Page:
For the complete Fresh Figs with Goat Cheese and Peppered Honey recipe click here.
Plantains are my comfort food. After my second failed attempt at making Cuban bread this afternoon (so near, yet so far), I wanted something sure. When my new Food Coop friend Jennifer described the Puerto Rican style plantain pie she makes when her daughter’s home from school, I had to try it. I’d seen different versions of the pie that used fried plantains and cheese. Jennifer bypasses both to make this healthier version with mashed, boiled plantains that bring out the sweet and savory flavors really well. Read more
After another shift at the Park Slope Food Coop, it struck me how much it’s like high school. Founded in the early 70s, you report to a plain brick building where all members have committed to work three hours a month. Reliant on this to keep the store running, absences have to be excused and “make-ups” made up. If an infraction or “alert” appears on your record, you may be called up to the wood paneled administrator’s office to explain. The store won’t offer plastic bags but the walls are covered in a forest’s worth of multicolored paper handouts. A crew leader, who now represents authority but likely followed the Grateful Dead at some earlier point in their life, self-consiously tracks attendance and assigns tasks. Within the first 15 minutes, cliques form among the overbooked activities moms, bicycle boys and senior members long over the novelty. The cool guy picks the music. True to form, I’ll grumble in front of the other kids to blend in, but am secretly thrilled by my spice weighing assignment and can’t wait to graduate to cheese slicer. Jennifer shows me the ropes as we chat away about Puerto Rico where she’s from. Cheerful and irreverent, she’s picked up extra days to make up for a trip to Italy the month before. She’s the friend I would have made in detention. With 15 minutes to go, we’ll all start watching the clock. Shift over, class dismissed.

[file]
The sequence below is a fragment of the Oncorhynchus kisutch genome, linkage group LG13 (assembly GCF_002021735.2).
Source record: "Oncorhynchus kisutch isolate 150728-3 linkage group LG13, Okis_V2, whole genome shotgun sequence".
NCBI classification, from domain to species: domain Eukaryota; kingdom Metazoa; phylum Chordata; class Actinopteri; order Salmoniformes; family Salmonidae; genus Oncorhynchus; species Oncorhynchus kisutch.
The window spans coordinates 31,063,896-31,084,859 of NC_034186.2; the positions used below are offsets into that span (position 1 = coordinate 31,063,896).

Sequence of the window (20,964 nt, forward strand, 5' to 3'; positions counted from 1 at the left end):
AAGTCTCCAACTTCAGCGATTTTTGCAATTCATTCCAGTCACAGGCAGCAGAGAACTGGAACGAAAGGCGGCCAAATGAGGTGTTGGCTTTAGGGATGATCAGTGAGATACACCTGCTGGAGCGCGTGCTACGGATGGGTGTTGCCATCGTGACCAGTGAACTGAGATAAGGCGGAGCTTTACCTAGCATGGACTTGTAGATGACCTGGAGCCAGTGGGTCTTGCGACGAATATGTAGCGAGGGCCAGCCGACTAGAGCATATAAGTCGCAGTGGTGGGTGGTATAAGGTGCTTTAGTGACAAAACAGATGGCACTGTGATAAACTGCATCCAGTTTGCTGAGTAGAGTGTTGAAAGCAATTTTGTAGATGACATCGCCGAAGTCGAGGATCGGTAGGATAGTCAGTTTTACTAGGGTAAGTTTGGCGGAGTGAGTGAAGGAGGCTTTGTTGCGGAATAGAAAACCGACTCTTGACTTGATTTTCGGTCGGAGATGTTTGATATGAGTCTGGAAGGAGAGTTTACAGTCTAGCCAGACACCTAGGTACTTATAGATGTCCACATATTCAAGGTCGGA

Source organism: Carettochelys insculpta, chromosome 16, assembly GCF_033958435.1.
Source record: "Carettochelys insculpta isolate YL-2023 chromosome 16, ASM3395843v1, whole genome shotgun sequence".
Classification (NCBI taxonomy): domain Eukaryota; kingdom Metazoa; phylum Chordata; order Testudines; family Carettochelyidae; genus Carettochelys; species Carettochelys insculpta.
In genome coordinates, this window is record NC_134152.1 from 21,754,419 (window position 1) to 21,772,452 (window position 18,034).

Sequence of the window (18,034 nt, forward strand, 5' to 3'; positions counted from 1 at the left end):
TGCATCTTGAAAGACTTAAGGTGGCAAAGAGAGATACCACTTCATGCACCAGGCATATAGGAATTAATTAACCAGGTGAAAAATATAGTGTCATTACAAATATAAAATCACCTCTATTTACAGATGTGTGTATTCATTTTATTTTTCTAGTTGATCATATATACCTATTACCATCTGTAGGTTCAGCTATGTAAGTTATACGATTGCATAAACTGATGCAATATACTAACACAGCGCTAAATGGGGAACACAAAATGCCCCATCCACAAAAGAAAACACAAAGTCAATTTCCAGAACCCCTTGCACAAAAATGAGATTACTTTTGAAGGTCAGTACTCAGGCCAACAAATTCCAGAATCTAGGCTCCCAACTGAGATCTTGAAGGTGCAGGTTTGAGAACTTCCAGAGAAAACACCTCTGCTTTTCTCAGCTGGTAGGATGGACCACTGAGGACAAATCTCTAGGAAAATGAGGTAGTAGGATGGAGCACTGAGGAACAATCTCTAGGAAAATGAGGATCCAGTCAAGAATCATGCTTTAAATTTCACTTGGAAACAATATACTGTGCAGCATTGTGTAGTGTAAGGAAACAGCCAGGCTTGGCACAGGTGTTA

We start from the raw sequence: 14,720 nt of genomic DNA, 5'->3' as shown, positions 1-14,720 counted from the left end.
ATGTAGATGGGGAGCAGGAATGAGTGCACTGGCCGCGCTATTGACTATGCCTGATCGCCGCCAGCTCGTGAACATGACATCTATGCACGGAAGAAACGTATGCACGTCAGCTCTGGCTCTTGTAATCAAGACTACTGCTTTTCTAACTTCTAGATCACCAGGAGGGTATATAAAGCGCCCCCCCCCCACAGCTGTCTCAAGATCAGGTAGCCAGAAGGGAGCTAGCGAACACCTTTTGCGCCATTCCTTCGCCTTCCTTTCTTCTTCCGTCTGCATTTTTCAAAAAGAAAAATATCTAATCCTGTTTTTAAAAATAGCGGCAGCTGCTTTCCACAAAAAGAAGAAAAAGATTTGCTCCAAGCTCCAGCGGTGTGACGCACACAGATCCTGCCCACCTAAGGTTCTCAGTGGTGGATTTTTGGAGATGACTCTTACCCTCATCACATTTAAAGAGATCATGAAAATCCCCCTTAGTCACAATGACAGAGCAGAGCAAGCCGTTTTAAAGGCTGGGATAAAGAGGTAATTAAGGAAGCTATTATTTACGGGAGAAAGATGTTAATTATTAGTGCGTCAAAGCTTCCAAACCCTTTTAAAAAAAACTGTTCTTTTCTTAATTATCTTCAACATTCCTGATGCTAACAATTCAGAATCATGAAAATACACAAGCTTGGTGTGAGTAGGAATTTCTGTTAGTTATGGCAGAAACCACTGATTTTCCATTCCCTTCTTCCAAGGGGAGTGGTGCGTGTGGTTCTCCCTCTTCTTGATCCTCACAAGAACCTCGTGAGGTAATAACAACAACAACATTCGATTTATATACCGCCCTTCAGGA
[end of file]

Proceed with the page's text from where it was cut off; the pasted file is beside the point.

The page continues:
Today was my work shift at the Park Slope Food Coop. I am on a food processing crew which means that, every four weeks, I make my way across Union street, pull on an apron and start bagging spices, grains, nuts – whatever is missing. I thought this was only means to an end so I could shop there, but it’s become something that I look forward to every month. I love the easy, early morning chat that transpires between a handful of people with only dried cranberries and brazil nuts in common. It’s a nice lull before turning in my apron and heading upstairs to jostle with the tatooed yoga mommies for organic mangoes, green peppers and Spanish cheeses, another shift completed.